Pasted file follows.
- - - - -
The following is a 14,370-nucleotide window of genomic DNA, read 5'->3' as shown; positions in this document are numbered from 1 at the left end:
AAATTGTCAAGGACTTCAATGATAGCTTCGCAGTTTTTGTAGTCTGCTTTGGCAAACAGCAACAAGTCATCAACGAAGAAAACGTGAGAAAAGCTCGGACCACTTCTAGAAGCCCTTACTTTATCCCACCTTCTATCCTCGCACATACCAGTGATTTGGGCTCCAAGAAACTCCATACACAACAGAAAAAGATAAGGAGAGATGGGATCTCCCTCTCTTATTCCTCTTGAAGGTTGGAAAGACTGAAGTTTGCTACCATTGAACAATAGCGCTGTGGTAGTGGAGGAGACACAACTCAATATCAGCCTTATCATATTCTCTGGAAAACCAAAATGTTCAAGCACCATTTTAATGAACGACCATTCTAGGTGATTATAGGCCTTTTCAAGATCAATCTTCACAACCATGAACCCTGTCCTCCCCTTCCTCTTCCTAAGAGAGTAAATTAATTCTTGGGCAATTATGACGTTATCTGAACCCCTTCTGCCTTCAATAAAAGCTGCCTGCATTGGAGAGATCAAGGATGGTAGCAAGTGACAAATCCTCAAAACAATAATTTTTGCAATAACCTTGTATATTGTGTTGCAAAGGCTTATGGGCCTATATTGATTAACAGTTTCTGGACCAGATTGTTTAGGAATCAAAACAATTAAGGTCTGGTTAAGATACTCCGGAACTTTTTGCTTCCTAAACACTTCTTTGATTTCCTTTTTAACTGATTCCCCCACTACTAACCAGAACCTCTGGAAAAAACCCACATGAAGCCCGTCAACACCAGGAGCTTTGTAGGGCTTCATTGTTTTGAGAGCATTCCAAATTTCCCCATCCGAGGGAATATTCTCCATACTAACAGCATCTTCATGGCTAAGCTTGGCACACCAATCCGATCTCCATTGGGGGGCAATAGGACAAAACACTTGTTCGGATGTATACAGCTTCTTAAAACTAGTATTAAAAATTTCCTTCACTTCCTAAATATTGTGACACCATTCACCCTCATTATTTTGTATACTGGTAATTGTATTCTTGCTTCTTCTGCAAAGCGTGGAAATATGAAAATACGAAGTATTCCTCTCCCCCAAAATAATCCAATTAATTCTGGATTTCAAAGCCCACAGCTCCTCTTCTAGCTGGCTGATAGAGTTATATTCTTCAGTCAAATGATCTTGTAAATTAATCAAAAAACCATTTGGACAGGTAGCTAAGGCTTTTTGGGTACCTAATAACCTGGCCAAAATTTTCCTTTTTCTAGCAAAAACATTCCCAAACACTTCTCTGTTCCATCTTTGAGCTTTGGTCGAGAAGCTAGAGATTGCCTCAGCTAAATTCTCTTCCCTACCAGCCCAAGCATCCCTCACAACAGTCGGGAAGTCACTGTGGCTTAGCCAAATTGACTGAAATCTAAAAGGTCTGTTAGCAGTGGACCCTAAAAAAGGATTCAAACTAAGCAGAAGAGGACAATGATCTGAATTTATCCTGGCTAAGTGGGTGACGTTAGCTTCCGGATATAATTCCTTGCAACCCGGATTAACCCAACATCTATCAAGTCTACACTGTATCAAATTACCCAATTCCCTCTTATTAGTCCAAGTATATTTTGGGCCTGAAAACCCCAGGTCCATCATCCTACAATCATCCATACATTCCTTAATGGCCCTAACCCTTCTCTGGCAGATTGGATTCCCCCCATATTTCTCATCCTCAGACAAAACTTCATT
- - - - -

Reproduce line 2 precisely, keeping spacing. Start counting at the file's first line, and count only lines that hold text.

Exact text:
AAATTGTCAAGGACTTCAATGATAGCTTCGCAGTTTTTGTAGTCTGCTTTGGCAAACAGCAACAAGTCATCAACGAAGAAAACGTGAGAAAAGCTCGGACCACTTCTAGAAGCCCTTACTTTATCCCACCTTCTATCCTCGCACATACCAGTGATTTGGGCTCCAAGAAACTCCATACACAACAGAAAAAGATAAGGAGAGATGGGATCTCCCTCTCTTATTCCTCTTGAAGGTTGGAAAGACTGAAGTTTGCTACCATTGAACAATAGCGCTGTGGTAGTGGAGGAGACACAACTCAATATCAGCCTTATCATATTCTCTGGAAAACCAAAATGTTCAAGCACCATTTTAATGAACGACCATTCTAGGTGATTATAGGCCTTTTCAAGATCAATCTTCACAACCATGAACCCTGTCCTCCCCTTCCTCTTCCTAAGAGAGTAAATTAATTCTTGGGCAATTATGACGTTATCTGAACCCCTTCTGCCTTCAATAAAAGCTGCCTGCATTGGAGAGATCAAGGATGGTAGCAAGTGACAAATCCTCAAAACAATAATTTTTGCAATAACCTTGTATATTGTGTTGCAAAGGCTTATGGGCCTATATTGATTAACAGTTTCTGGACCAGATTGTTTAGGAATCAAAACAATTAAGGTCTGGTTAAGATACTCCGGAACTTTTTGCTTCCTAAACACTTCTTTGATTTCCTTTTTAACTGATTCCCCCACTACTAACCAGAACCTCTGGAAAAAACCCACATGAAGCCCGTCAACACCAGGAGCTTTGTAGGGCTTCATTGTTTTGAGAGCATTCCAAATTTCCCCATCCGAGGGAATATTCTCCATACTAACAGCATCTTCATGGCTAAGCTTGGCACACCAATCCGATCTCCATTGGGGGGCAATAGGACAAAACACTTGTTCGGATGTATACAGCTTCTTAAAACTAGTATTAAAAATTTCCTTCACTTCCTAAATATTGTGACACCATTCACCCTCATTATTTTGTATACTGGTAATTGTATTCTTGCTTCTTCTGCAAAGCGTGGAAATATGAAAATACGAAGTATTCCTCTCCCCCAAAATAATCCAATTAATTCTGGATTTCAAAGCCCACAGCTCCTCTTCTAGCTGGCTGATAGAGTTATATTCTTCAGTCAAATGATCTTGTAAATTAATCAAAAAACCATTTGGACAGGTAGCTAAGGCTTTTTGGGTACCTAATAACCTGGCCAAAATTTTCCTTTTTCTAGCAAAAACATTCCCAAACACTTCTCTGTTCCATCTTTGAGCTTTGGTCGAGAAGCTAGAGATTGCCTCAGCTAAATTCTCTTCCCTACCAGCCCAAGCATCCCTCACAACAGTCGGGAAGTCACTGTGGCTTAGCCAAATTGACTGAAATCTAAAAGGTCTGTTAGCAGTGGACCCTAAAAAAGGATTCAAACTAAGCAGAAGAGGACAATGATCTGAATTTATCCTGGCTAAGTGGGTGACGTTAGCTTCCGGATATAATTCCTTGCAACCCGGATTAACCCAACATCTATCAAGTCTACACTGTATCAAATTACCCAATTCCCTCTTATTAGTCCAAGTATATTTTGGGCCTGAAAACCCCAGGTCCATCATCCTACAATCATCCATACATTCCTTAATGGCCCTAACCCTTCTCTGGCAGATTGGATTCCCCCCATATTTCTCATCCTCAGACAAAACTTCATT